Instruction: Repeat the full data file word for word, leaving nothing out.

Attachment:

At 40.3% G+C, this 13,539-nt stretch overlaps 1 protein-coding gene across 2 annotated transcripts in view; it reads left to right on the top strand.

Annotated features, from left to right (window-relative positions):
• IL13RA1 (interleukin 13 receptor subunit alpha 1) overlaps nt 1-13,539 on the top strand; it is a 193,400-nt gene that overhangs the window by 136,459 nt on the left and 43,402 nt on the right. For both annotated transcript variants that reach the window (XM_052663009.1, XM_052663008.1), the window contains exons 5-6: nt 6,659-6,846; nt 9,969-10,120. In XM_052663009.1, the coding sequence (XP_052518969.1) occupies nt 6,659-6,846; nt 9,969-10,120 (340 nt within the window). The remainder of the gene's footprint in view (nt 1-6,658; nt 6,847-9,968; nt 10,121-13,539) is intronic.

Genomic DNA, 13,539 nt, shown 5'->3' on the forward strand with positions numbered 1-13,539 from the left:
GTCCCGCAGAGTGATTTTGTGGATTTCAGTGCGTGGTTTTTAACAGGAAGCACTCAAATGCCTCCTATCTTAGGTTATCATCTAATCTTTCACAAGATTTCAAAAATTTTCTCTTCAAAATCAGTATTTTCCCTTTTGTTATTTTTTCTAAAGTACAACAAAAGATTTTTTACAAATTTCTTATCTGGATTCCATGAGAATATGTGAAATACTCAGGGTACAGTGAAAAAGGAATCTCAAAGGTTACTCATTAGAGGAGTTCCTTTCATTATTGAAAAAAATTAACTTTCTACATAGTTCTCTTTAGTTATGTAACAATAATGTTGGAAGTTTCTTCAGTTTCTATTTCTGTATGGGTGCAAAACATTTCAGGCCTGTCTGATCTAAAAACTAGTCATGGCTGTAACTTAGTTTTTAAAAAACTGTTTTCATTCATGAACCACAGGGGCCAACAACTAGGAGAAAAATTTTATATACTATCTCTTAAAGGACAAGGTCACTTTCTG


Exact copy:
At 40.3% G+C, this 13,539-nt stretch overlaps 1 protein-coding gene across 2 annotated transcripts in view; it reads left to right on the top strand.

Annotated features, from left to right (window-relative positions):
• IL13RA1 (interleukin 13 receptor subunit alpha 1) overlaps nt 1-13,539 on the top strand; it is a 193,400-nt gene that overhangs the window by 136,459 nt on the left and 43,402 nt on the right. For both annotated transcript variants that reach the window (XM_052663009.1, XM_052663008.1), the window contains exons 5-6: nt 6,659-6,846; nt 9,969-10,120. In XM_052663009.1, the coding sequence (XP_052518969.1) occupies nt 6,659-6,846; nt 9,969-10,120 (340 nt within the window). The remainder of the gene's footprint in view (nt 1-6,658; nt 6,847-9,968; nt 10,121-13,539) is intronic.

Genomic DNA, 13,539 nt, shown 5'->3' on the forward strand with positions numbered 1-13,539 from the left:
GTCCCGCAGAGTGATTTTGTGGATTTCAGTGCGTGGTTTTTAACAGGAAGCACTCAAATGCCTCCTATCTTAGGTTATCATCTAATCTTTCACAAGATTTCAAAAATTTTCTCTTCAAAATCAGTATTTTCCCTTTTGTTATTTTTTCTAAAGTACAACAAAAGATTTTTTACAAATTTCTTATCTGGATTCCATGAGAATATGTGAAATACTCAGGGTACAGTGAAAAAGGAATCTCAAAGGTTACTCATTAGAGGAGTTCCTTTCATTATTGAAAAAAATTAACTTTCTACATAGTTCTCTTTAGTTATGTAACAATAATGTTGGAAGTTTCTTCAGTTTCTATTTCTGTATGGGTGCAAAACATTTCAGGCCTGTCTGATCTAAAAACTAGTCATGGCTGTAACTTAGTTTTTAAAAAACTGTTTTCATTCATGAACCACAGGGGCCAACAACTAGGAGAAAAATTTTATATACTATCTCTTAAAGGACAAGGTCACTTTCTG